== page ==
Off-the-grid a popular choice for secondary homes

By now, you know the drill. Fuel and food and energy costs have skyrocketed. Bikes are hot. SUVs are not. Green is, most definitely, the new black. And as you grow more aware of managing energy and other expenses, don’t discount what is likely your biggest expense—your home.
Sure, we all know to unplug unused appliances or opt for ceiling fans and closed blinds instead of frigid air conditioner settings. For a true investment, however, consider taking your home off-grid—defined as places or buildings that work without reliance on public utilities, as written in everyone’s favorite encyclopedia. And if you’re not ready to commit to the large-scale project in your primary residence, this story demonstrates that it’s a popular choice for vacation homes or any secondary dwellings.

Features of off-grid homes include the use of solar power (coupled with the installation of back-up power sources like batteries and generators) or wind power, depending on your area’s climate. If you’re contemplating taking your home off the grid, log some hours on this site for a wealth of resources, pointers and discussions that will help guide your ecological transformation.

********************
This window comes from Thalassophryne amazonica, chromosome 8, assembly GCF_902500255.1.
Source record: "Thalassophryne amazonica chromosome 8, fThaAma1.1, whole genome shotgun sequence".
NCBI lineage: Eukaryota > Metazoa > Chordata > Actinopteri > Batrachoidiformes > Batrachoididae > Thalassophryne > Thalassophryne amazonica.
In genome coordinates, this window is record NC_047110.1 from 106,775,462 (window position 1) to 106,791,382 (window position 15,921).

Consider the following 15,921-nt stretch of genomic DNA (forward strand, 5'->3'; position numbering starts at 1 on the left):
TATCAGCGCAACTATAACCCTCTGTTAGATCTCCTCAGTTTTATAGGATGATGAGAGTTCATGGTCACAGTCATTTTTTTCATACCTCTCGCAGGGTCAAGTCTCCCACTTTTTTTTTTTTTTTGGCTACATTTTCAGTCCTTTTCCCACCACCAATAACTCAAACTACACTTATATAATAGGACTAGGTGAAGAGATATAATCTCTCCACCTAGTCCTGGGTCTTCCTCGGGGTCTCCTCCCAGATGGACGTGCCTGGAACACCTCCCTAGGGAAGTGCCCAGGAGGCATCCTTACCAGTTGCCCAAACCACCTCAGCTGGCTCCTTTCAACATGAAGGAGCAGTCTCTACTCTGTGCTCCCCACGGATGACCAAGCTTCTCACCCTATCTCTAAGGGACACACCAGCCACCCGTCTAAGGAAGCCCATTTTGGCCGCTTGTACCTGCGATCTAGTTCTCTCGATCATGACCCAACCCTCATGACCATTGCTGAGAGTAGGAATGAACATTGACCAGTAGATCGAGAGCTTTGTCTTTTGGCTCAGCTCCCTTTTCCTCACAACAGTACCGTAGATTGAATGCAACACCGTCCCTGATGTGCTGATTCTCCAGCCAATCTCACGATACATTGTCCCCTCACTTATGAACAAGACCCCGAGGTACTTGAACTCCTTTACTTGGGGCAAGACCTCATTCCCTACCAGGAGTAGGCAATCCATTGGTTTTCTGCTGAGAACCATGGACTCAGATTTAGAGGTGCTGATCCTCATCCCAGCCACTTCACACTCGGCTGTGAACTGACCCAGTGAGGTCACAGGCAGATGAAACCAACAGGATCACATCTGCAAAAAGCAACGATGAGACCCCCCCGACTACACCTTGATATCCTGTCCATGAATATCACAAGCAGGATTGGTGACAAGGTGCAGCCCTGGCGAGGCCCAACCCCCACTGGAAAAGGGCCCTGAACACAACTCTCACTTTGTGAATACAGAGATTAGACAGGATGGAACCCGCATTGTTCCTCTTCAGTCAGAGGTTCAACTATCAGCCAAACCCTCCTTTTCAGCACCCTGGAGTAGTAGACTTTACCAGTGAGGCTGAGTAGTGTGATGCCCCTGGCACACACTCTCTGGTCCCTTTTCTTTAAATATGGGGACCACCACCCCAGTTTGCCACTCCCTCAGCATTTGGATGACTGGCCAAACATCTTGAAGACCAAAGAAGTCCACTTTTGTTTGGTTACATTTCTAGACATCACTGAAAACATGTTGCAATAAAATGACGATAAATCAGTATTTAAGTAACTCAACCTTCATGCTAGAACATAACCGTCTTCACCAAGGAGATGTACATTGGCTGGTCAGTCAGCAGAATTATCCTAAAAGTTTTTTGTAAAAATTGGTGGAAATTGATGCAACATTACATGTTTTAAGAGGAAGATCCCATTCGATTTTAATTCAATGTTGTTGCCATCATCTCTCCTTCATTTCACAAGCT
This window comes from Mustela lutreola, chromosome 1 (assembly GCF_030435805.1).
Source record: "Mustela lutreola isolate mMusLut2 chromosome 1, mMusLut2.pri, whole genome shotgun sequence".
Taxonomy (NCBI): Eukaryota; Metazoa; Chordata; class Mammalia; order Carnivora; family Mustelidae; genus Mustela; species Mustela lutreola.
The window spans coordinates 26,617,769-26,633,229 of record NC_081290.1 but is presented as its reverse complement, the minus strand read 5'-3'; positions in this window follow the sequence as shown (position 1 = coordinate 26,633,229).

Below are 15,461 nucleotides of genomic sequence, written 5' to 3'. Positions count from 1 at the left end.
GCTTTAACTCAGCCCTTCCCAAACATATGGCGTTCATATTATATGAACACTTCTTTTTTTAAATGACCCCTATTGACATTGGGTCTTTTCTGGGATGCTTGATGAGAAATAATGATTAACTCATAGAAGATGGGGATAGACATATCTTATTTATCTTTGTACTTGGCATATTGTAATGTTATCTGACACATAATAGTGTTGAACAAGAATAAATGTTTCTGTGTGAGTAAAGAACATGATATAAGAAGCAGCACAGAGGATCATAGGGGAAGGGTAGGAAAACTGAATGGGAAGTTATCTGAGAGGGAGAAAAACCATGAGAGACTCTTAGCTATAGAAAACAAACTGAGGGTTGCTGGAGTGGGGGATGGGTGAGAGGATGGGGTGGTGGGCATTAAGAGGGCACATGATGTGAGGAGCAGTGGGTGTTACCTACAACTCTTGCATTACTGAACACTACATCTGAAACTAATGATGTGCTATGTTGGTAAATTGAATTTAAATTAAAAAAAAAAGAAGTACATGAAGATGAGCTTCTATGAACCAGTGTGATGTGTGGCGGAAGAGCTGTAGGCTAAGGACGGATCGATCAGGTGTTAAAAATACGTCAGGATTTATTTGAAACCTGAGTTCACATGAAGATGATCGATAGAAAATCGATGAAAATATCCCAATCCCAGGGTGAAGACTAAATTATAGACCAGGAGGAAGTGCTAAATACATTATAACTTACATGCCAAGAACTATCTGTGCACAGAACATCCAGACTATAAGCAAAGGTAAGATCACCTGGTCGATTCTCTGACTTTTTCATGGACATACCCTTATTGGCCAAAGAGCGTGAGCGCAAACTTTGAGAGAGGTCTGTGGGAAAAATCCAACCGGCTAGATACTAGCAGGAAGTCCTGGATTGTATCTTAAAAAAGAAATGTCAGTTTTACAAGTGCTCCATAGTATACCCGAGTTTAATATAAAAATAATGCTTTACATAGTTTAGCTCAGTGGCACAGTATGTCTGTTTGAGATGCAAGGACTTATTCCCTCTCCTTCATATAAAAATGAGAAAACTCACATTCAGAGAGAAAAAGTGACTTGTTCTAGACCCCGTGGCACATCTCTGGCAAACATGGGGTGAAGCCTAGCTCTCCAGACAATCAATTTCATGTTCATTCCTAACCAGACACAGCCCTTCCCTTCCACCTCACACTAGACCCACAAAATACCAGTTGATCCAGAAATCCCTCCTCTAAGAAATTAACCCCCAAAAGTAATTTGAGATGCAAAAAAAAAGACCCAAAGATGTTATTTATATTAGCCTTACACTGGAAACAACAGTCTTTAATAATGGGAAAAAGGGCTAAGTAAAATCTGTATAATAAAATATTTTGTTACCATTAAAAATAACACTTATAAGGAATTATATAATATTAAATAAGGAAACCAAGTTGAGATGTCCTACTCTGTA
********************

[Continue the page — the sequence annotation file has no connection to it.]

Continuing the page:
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Timothy Dahl

Timothy Dahl

Founder/EIC at Charles & Hudson
Timothy’s background includes stints at This Old House, ELLE DECOR, Metropolitan Home and Woman’s Day. His work has been published on Wired Design, Bob Vila, DIY Network, The Family Handyman and Popular Mechanics and he has been featured on the Martha Stewart radio show and as a speaker at the ALT Design Summit, K/BIS and the National Hardware Show.
Timothy Dahl

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